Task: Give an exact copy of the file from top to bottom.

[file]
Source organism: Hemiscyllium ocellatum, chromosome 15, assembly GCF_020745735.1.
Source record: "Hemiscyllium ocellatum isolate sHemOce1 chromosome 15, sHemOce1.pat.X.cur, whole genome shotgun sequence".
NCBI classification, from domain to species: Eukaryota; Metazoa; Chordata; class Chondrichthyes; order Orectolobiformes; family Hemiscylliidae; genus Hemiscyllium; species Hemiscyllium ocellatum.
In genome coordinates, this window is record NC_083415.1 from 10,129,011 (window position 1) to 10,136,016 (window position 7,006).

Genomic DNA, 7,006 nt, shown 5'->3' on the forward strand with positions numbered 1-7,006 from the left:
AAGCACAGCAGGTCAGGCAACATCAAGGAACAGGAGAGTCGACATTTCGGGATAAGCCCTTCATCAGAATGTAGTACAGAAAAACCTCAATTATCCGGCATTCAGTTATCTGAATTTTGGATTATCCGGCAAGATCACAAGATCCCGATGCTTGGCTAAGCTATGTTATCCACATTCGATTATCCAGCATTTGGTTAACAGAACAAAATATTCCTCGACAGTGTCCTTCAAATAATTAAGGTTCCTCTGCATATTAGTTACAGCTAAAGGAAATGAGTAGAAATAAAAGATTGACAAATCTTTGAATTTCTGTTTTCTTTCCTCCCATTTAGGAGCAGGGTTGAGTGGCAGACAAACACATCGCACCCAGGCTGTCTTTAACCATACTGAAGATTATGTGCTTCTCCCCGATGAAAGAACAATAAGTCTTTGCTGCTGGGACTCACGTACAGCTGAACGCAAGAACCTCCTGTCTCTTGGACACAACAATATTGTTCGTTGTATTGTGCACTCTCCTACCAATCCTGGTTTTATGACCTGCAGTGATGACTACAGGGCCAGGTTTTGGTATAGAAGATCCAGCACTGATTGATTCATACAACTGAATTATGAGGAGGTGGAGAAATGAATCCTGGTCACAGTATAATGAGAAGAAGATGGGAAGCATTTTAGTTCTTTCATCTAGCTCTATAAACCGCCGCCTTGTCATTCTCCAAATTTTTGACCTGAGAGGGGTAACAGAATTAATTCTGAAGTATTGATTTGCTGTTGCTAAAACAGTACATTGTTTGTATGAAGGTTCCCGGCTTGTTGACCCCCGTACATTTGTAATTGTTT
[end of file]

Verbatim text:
Source organism: Hemiscyllium ocellatum, chromosome 15, assembly GCF_020745735.1.
Source record: "Hemiscyllium ocellatum isolate sHemOce1 chromosome 15, sHemOce1.pat.X.cur, whole genome shotgun sequence".
NCBI classification, from domain to species: Eukaryota; Metazoa; Chordata; class Chondrichthyes; order Orectolobiformes; family Hemiscylliidae; genus Hemiscyllium; species Hemiscyllium ocellatum.
In genome coordinates, this window is record NC_083415.1 from 10,129,011 (window position 1) to 10,136,016 (window position 7,006).

Genomic DNA, 7,006 nt, shown 5'->3' on the forward strand with positions numbered 1-7,006 from the left:
AAGCACAGCAGGTCAGGCAACATCAAGGAACAGGAGAGTCGACATTTCGGGATAAGCCCTTCATCAGAATGTAGTACAGAAAAACCTCAATTATCCGGCATTCAGTTATCTGAATTTTGGATTATCCGGCAAGATCACAAGATCCCGATGCTTGGCTAAGCTATGTTATCCACATTCGATTATCCAGCATTTGGTTAACAGAACAAAATATTCCTCGACAGTGTCCTTCAAATAATTAAGGTTCCTCTGCATATTAGTTACAGCTAAAGGAAATGAGTAGAAATAAAAGATTGACAAATCTTTGAATTTCTGTTTTCTTTCCTCCCATTTAGGAGCAGGGTTGAGTGGCAGACAAACACATCGCACCCAGGCTGTCTTTAACCATACTGAAGATTATGTGCTTCTCCCCGATGAAAGAACAATAAGTCTTTGCTGCTGGGACTCACGTACAGCTGAACGCAAGAACCTCCTGTCTCTTGGACACAACAATATTGTTCGTTGTATTGTGCACTCTCCTACCAATCCTGGTTTTATGACCTGCAGTGATGACTACAGGGCCAGGTTTTGGTATAGAAGATCCAGCACTGATTGATTCATACAACTGAATTATGAGGAGGTGGAGAAATGAATCCTGGTCACAGTATAATGAGAAGAAGATGGGAAGCATTTTAGTTCTTTCATCTAGCTCTATAAACCGCCGCCTTGTCATTCTCCAAATTTTTGACCTGAGAGGGGTAACAGAATTAATTCTGAAGTATTGATTTGCTGTTGCTAAAACAGTACATTGTTTGTATGAAGGTTCCCGGCTTGTTGACCCCCGTACATTTGTAATTGTTT